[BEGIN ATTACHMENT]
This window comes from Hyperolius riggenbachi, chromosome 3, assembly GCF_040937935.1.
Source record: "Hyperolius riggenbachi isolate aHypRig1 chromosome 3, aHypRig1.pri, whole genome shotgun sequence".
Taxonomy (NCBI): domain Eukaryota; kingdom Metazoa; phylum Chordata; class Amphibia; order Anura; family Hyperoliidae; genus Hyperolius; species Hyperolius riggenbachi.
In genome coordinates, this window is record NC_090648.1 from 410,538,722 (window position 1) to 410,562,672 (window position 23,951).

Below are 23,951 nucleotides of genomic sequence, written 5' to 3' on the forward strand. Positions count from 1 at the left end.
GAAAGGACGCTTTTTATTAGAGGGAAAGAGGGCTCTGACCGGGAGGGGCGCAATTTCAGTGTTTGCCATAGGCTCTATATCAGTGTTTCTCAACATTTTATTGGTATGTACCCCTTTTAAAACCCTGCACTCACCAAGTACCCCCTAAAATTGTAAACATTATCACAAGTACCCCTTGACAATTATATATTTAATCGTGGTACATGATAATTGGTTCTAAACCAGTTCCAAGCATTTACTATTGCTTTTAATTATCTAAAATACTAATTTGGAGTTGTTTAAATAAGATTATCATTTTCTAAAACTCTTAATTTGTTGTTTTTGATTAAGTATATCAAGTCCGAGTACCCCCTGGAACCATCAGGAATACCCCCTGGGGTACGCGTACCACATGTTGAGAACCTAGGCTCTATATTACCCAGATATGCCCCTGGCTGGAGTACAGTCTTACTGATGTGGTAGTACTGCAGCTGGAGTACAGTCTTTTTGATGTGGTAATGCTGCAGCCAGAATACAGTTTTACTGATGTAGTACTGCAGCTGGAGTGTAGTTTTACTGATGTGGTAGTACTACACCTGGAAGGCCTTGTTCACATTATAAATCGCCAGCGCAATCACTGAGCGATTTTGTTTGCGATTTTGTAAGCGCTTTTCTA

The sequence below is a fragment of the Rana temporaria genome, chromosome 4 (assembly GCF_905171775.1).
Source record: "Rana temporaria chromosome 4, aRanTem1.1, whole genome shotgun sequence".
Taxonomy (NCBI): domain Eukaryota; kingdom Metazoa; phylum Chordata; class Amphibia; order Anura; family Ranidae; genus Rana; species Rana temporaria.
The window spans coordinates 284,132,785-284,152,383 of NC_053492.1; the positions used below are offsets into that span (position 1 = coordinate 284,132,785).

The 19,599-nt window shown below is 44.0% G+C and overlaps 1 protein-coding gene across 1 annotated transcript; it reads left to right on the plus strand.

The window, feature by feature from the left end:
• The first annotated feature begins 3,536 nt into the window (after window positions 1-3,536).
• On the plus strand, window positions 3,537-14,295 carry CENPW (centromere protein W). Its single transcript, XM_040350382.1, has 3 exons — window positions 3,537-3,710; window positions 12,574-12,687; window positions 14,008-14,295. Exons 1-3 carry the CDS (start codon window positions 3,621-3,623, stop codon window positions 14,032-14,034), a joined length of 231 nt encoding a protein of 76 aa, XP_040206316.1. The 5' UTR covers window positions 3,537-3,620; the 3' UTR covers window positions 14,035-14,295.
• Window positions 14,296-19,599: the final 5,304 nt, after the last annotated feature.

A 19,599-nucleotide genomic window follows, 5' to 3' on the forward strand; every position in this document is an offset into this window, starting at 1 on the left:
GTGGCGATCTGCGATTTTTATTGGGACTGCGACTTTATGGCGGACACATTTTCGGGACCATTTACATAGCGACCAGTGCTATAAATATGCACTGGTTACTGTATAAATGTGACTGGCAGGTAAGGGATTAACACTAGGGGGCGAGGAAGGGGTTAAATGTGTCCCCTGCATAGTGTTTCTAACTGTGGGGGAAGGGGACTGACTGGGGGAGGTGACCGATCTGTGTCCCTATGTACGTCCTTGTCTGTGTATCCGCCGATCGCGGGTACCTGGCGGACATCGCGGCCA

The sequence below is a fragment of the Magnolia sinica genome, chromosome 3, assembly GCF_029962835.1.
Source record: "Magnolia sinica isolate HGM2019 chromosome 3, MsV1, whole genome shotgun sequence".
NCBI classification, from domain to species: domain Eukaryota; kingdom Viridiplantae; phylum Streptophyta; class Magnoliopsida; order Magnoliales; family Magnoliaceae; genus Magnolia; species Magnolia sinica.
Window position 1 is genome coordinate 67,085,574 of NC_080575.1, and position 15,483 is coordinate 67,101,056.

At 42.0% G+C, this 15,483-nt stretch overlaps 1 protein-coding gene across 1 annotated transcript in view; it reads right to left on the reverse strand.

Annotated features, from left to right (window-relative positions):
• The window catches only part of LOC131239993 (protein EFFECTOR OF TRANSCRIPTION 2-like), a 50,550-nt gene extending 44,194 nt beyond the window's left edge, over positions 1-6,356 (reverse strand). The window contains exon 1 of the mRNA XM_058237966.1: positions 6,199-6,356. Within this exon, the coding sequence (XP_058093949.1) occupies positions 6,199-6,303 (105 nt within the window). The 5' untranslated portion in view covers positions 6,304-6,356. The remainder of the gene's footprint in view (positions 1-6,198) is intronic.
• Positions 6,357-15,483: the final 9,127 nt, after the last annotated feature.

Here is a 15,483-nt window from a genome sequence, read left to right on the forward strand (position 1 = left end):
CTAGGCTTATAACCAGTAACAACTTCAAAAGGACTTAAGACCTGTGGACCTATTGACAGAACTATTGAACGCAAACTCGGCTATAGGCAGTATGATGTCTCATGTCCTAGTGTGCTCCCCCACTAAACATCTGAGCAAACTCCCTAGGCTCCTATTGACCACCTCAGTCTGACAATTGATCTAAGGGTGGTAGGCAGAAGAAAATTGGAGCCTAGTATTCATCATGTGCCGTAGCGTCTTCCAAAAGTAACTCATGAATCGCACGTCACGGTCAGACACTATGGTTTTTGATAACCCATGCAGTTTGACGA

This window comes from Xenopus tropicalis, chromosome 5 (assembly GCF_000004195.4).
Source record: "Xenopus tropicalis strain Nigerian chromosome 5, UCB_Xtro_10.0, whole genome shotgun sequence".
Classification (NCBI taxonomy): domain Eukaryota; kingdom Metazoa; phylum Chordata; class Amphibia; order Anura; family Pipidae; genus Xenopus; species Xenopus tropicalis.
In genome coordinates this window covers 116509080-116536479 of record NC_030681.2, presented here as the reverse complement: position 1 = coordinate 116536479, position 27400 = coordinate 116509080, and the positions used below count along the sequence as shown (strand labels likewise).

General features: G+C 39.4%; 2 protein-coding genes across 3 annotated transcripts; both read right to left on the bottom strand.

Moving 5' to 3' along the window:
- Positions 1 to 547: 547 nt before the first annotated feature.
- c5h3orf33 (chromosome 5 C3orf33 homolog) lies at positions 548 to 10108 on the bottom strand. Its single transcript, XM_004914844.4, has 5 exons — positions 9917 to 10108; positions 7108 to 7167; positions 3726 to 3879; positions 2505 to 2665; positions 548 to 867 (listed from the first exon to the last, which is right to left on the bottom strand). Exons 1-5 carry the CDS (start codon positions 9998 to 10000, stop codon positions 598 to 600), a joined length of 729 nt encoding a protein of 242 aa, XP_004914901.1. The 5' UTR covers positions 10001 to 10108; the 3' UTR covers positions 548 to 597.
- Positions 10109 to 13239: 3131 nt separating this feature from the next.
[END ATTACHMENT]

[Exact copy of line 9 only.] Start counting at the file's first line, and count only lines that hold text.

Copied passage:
Taxonomy (NCBI): domain Eukaryota; kingdom Metazoa; phylum Chordata; class Amphibia; order Anura; family Ranidae; genus Rana; species Rana temporaria.